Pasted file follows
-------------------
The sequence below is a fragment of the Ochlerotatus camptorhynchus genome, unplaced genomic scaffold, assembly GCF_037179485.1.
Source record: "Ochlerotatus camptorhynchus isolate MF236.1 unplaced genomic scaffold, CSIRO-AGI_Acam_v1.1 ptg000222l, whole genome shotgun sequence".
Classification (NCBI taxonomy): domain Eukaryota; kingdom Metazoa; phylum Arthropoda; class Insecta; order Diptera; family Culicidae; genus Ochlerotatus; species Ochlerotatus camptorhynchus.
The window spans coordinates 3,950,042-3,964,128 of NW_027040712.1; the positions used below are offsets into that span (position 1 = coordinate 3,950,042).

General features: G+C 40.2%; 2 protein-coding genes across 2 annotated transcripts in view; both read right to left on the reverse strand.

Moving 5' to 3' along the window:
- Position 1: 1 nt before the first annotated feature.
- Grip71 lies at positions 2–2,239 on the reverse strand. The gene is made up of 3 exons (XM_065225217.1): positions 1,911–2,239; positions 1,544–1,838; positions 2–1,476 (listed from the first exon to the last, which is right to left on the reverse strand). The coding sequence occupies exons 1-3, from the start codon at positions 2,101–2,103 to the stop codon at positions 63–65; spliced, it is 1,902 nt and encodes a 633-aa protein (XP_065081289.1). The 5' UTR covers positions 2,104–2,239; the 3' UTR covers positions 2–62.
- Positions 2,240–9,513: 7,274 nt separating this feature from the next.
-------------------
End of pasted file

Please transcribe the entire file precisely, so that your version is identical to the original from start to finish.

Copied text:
The sequence below is a fragment of the Ochlerotatus camptorhynchus genome, unplaced genomic scaffold, assembly GCF_037179485.1.
Source record: "Ochlerotatus camptorhynchus isolate MF236.1 unplaced genomic scaffold, CSIRO-AGI_Acam_v1.1 ptg000222l, whole genome shotgun sequence".
Classification (NCBI taxonomy): domain Eukaryota; kingdom Metazoa; phylum Arthropoda; class Insecta; order Diptera; family Culicidae; genus Ochlerotatus; species Ochlerotatus camptorhynchus.
The window spans coordinates 3,950,042-3,964,128 of NW_027040712.1; the positions used below are offsets into that span (position 1 = coordinate 3,950,042).

General features: G+C 40.2%; 2 protein-coding genes across 2 annotated transcripts in view; both read right to left on the reverse strand.

Moving 5' to 3' along the window:
- Position 1: 1 nt before the first annotated feature.
- Grip71 lies at positions 2–2,239 on the reverse strand. The gene is made up of 3 exons (XM_065225217.1): positions 1,911–2,239; positions 1,544–1,838; positions 2–1,476 (listed from the first exon to the last, which is right to left on the reverse strand). The coding sequence occupies exons 1-3, from the start codon at positions 2,101–2,103 to the stop codon at positions 63–65; spliced, it is 1,902 nt and encodes a 633-aa protein (XP_065081289.1). The 5' UTR covers positions 2,104–2,239; the 3' UTR covers positions 2–62.
- Positions 2,240–9,513: 7,274 nt separating this feature from the next.